Extracting sent and received mail statistics for any Exchange Online mailbox
Updated: Feb 7, 2022
I was recently asked to obtain some figures on the number of emails particular mailboxes were sending and receiving to help understand the volumes and look for opportunities to optimise workflows. This seems like it should be a straightforward ask but as always there are some complications. This post will explain my process and challenges, if you're just interested in the code you'll find the full script at the bottom of the article.
Checking what's available natively
Step one, don't reinvent the wheel. Checking my usual go-to reporting source of the Office 365 admin center, indeed the information is there (and more such as read / deleted mail statistics) but this is only available for licensed users so what about shared mailboxes or Microsoft 365 group mailboxes that are typically unlicensed?
Note: Be aware that by default your usage statistics may be anonymised to protect user privacy. This can be changed by following the instructions here however I do advise caution as this is user sensitive data.
Moving on to the Exchange Admin Center we can use a message trace to pull back messages sent or received by specified mailboxes but if we want to consolidate these into totals we'd need to make a search, export it to CSV then make the appropriate calculations, rinse and repeat. In essence it would be very laborious. Thankfully Microsoft provide a PowerShell cmdlet that allows access to the same function: Get-MessageTrace.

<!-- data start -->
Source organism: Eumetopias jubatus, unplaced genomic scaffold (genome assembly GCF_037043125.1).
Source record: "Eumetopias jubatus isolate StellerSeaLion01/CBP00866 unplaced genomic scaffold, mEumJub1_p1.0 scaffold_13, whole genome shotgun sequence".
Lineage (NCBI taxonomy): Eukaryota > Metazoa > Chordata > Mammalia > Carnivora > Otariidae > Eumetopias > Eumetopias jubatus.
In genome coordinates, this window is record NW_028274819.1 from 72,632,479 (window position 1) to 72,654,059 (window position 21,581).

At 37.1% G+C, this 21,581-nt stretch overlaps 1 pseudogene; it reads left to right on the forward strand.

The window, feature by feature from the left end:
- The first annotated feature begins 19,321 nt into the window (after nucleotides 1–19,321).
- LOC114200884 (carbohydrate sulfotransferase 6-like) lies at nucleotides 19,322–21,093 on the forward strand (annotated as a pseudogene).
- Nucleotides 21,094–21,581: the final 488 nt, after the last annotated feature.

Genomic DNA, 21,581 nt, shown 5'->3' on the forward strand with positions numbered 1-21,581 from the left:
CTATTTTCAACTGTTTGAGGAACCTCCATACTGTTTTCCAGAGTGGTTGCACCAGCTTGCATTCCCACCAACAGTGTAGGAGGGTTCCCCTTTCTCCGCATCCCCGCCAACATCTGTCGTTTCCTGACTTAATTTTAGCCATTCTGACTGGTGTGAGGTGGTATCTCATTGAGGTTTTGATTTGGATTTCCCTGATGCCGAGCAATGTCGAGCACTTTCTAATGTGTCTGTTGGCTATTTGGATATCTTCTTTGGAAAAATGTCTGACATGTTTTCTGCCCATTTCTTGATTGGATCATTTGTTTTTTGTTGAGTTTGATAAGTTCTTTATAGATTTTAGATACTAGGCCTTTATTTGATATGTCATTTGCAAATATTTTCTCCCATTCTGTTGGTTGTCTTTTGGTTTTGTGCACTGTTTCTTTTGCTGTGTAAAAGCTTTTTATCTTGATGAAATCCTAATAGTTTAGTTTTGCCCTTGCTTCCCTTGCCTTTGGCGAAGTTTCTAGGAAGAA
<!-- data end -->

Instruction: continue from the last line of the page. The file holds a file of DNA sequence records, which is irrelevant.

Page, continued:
The Get-MessageTrace cmdlet will only return results for the past 10 days, if we wish to go back any further instead we need to use a historical search (Start-HistoricalSearch). While the data retrieved by both cmdlets is the same there are some differences between them, when running a message trace the results are available instantly on demand whereas a historical search queues the job, usually returning results at a later time. Equally there is a tenant limit of 250 historical searches per 24 hour period so be careful if submitting lots of requests!
For my purpose, 10 days was sufficient and from this I could easily build the historical view over time by executing the script periodically. It is also worth mentioning that the script in its current form only pulls complete days - I am not collecting statistics for the current day as this is still in progress and therefore the numbers will change.
Coding & challenges
The Get-MessageTrace cmdlet uses pagination. For those unfamiliar paging allows us to cater for vast amounts of data without overwhelming the server by splitting results into separate pages, it'll be a familiar concept for anyone that has used REST APIs before. For this cmdlet we can have a maximum of 1000 pages with a page size of 5000 (the total results returned in one execution). This means in total we could viably obtain 50,000 messages before needing to refine our other parameters to narrow the search.
In order to obtain the pages of data we must pass in a "Page" cmdlet parameter with the number of the page we are interested in, so if we wanted the second page containing messages 101 to a possible maximum of 200 we'd use the following command: